Adhesion and cleaning of foods with complex structure: Effect of oil content and fluoropolymer coating characteristics on the detachment of cake from baking surfaces

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Magens, OM ; Liu, Y ; Hofmans, JFA ; Nelissen, JA ; Wilson, DI (2017)
  • Publisher: Elsevier
  • Related identifiers: doi: 10.17863/CAM.7356
  • Subject: cleaning | surface energy | cake | fouling | adhesion | cohesion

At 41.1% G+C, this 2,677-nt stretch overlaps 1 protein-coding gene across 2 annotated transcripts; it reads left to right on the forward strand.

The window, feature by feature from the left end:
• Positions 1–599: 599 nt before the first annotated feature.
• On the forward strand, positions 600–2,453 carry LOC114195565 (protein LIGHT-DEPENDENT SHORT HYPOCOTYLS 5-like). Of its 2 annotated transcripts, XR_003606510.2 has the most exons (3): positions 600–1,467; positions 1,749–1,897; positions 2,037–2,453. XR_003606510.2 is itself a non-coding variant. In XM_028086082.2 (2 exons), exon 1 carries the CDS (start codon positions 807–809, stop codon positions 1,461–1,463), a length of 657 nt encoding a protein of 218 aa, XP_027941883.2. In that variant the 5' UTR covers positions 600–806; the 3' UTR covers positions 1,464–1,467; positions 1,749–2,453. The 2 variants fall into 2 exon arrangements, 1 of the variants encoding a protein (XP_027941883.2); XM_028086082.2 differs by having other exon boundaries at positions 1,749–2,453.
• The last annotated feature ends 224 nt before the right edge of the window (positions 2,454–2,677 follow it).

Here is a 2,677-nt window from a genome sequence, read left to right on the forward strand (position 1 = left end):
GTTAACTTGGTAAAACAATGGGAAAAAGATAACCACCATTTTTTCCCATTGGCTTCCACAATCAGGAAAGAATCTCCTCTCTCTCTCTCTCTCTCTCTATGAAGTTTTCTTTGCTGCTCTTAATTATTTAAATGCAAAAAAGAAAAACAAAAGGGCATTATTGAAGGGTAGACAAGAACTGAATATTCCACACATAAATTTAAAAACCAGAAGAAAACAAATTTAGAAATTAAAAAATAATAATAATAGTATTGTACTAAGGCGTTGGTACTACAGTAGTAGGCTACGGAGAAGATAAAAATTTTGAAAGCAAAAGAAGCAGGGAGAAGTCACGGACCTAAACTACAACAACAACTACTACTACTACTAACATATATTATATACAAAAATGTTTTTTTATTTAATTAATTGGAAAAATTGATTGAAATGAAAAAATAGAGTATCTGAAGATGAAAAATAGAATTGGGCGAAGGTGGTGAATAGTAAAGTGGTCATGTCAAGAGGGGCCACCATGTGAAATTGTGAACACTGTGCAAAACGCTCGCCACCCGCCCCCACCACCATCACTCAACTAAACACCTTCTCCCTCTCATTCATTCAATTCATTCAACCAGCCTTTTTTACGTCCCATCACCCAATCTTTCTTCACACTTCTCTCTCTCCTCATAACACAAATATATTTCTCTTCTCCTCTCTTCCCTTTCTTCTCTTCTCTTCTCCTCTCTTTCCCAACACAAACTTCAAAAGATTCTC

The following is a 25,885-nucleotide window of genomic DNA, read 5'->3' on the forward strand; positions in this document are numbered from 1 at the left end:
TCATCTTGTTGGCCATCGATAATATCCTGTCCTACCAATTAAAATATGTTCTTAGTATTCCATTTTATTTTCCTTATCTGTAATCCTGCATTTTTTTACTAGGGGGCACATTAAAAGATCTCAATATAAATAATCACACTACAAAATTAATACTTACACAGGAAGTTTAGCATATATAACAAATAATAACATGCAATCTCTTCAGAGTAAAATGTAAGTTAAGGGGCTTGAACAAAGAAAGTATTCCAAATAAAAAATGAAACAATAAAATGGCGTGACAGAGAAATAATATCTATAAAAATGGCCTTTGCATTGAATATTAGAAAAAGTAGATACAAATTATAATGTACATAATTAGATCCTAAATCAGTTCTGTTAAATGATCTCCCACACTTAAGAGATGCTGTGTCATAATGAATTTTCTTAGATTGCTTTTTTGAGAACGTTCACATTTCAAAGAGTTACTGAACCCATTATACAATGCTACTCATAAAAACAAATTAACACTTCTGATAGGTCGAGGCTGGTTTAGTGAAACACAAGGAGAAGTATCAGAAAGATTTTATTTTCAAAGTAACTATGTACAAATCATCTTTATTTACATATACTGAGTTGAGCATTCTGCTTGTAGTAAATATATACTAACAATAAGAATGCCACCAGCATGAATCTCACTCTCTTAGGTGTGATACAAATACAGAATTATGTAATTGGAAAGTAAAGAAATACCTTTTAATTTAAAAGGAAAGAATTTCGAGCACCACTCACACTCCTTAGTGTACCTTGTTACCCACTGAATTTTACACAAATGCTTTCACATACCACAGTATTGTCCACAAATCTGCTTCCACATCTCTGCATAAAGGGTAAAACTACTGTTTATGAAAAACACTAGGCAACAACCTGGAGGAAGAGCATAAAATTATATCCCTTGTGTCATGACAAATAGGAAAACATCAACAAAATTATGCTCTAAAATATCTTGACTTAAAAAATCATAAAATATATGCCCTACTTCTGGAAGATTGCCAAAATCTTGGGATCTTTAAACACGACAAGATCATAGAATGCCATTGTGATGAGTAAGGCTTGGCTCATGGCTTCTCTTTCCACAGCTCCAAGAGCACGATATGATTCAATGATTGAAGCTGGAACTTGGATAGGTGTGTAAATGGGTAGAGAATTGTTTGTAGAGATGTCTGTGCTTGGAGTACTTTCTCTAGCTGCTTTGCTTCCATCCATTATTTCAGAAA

The effect of surface coating on the detachment of a complex microstructured food material, was investigated using an improved version of the millimanipulation device described by Ali et al. (2015 $\textit{Food & Bioproducts Processing}$, Vol. 93, 256–268). The test material was baked sponge cake batter, which contains approximately 27 vol% bubbles in a ‘continuous’ phase of emulsified oil in a flour/syrup suspension. Detachment in the dry state was studied for aluminium, 304 stainless steel and seven different fluoropolymer coatings. The surfaces differed in surface energy and roughness. The shear force required to detach baked cake, the work done, and the mass of residue remaining on the surface were measured. Virtually all samples detached by cohesive or mixed failure, where adhesion to the surface was stronger than or comparable with cohesive interactions within the cake. The shear force was almost independent of surface composition, energy and roughness, but strongly related to the oil content of the cake. The mass of residue was found to be linearly dependent on the calculated work of adhesion of oil to the surface in an aqueous environment. The quantitative findings are consistent with confocal microscopy images of uncooked batter contacting polar and non-polar surfaces which show very different oil spreading behaviour at the batter-substrate interface. The ability of oil to replace water from a surface is shown to be a key factor determining adhesion of these materials. A Jardine Postgraduate Scholarship for YL from the Jardine Foundation and a PhD studentship for OMM from Du Pont/Chemours and is gratefully acknowledged.
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